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REVIEW ARTICLE
Year : 2017  |  Volume : 8  |  Issue : 1  |  Page : 35-43

Tobacco-induced carcinogenesis and chemoprevention by some natural products


Department of Oncogene Regulation, Chittaranjan National Cancer Institute, Kolkata, West Bengal, India

Correspondence Address:
Chinmay Kumar Panda
Department of Oncogene Regulation, Chittaranjan National Cancer Institute, Kolkata, West Bengal
India
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Source of Support: None, Conflict of Interest: None


DOI: 10.4103/jrcr.jrcr_9_17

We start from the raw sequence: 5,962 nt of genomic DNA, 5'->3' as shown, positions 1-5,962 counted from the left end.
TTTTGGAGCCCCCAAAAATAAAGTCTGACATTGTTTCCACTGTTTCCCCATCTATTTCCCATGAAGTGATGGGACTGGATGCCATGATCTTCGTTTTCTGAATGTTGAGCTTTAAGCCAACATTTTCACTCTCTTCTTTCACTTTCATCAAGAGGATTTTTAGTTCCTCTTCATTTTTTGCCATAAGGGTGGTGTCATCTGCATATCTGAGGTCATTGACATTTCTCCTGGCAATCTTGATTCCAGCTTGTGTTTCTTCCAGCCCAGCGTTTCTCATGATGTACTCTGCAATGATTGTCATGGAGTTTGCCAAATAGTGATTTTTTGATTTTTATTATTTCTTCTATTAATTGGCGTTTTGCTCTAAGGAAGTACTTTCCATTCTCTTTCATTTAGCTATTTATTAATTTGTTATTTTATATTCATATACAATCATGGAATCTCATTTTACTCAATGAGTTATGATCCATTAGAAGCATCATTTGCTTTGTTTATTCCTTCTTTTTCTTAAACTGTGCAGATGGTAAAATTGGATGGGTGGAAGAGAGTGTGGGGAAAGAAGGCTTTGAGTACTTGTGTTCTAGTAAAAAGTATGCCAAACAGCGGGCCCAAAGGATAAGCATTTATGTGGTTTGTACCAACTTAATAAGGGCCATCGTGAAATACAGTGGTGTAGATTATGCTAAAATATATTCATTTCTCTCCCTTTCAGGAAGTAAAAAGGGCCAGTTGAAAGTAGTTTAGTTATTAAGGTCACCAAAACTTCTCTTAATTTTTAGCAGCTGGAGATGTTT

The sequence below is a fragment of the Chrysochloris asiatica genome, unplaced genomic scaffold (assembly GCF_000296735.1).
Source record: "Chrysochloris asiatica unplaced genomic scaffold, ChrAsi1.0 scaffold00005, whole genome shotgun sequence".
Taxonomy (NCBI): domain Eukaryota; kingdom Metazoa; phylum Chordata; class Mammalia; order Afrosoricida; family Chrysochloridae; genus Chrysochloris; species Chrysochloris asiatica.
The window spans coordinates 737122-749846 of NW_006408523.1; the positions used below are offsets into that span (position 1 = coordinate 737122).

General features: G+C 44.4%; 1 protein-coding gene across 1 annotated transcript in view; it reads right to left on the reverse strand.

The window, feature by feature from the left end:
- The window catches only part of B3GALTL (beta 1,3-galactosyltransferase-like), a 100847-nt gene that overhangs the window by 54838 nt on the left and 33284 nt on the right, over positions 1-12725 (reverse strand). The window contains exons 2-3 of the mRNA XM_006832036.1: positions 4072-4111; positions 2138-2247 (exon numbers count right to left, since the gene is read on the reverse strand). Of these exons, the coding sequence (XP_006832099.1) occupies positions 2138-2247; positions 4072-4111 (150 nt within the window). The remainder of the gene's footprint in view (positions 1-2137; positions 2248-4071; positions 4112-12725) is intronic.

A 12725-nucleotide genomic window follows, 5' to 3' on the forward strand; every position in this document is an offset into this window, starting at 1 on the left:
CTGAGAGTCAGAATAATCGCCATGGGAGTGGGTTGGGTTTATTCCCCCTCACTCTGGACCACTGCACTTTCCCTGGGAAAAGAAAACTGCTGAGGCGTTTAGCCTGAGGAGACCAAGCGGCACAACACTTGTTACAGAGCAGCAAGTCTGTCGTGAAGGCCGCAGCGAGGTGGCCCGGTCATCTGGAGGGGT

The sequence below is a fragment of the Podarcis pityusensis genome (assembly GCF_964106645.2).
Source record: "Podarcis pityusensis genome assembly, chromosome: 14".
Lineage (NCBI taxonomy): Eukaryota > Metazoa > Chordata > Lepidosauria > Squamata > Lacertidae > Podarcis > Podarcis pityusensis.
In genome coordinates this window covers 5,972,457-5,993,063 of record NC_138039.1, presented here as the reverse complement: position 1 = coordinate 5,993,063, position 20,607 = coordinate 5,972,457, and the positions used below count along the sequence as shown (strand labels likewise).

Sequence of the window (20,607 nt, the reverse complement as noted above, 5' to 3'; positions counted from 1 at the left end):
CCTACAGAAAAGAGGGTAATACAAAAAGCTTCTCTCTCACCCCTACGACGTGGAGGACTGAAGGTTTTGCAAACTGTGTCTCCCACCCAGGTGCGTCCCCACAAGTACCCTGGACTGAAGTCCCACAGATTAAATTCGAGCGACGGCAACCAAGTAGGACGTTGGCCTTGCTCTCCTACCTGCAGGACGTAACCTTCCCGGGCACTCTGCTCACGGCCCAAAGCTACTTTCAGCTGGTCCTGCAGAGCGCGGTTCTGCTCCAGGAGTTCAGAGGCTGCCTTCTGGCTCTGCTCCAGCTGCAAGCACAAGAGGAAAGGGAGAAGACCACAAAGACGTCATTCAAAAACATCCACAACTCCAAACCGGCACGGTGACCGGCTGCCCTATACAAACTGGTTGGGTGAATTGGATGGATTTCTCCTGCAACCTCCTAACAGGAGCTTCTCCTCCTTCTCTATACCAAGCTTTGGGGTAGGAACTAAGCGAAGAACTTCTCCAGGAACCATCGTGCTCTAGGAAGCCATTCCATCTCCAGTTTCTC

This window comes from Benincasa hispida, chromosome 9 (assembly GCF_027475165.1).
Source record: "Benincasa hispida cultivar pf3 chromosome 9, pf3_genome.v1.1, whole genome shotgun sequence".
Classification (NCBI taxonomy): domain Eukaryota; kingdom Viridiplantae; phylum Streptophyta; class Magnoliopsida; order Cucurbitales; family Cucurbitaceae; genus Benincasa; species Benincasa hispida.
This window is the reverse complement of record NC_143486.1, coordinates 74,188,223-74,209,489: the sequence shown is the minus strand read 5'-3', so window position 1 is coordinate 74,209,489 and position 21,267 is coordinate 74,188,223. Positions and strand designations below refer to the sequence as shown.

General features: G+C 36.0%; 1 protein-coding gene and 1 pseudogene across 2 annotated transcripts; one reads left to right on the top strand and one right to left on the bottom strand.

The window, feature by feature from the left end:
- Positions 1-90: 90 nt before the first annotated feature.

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Tobacco habit is one of the main etiological factors responsible for cancer in body's multiple organs due to the presence of numerous carcinogens. In different animal models, it was evident that the carcinogens could induce carcinogenesis in multiple organs depending on its route of exposure site (e.g., skin, oral cavity, and lung), metabolism (e.g., liver and lung), and excretion (e.g., lung and kidney). It was evident that the active carcinogen metabolites could induce cellular reactive oxygen species (ROS) level, bind to DNA/RNA/proteins, thereby transforming the stem cell of the specific organs toward neoplasm. Different epidemiological studies including our own showed few natural compounds might reduce the risk of tobacco-induced carcinogenesis. The anticarcinogenic roles of crude extract as well as active compounds of such natural dietary ingredients were also evaluated by several in vivo animal models. Most of the active components have potential antioxidative, anti-inflammatory, and anticarcinogenic roles. For better understanding, the roles of three different types of compounds were selected for this review 1. Tea polyphenols from Camellia sinensis: epigallocatechin gallate and theaflavin; 2. amarogentin from Swertia chirata; and 3. Eugenol from Syzygium aromaticum. Studies showed that three types of compounds could restrict the carcinogenesis in different organs at premalignant stages. This might be due to antioxidation and activation of detoxification system, inhibition of cancer initiating stem cell population, modulation of multiple cellular pathways associated with cell cycle, cell proliferation, and survival which ultimately lead to restrict tumor development at initiation/promotion stage.


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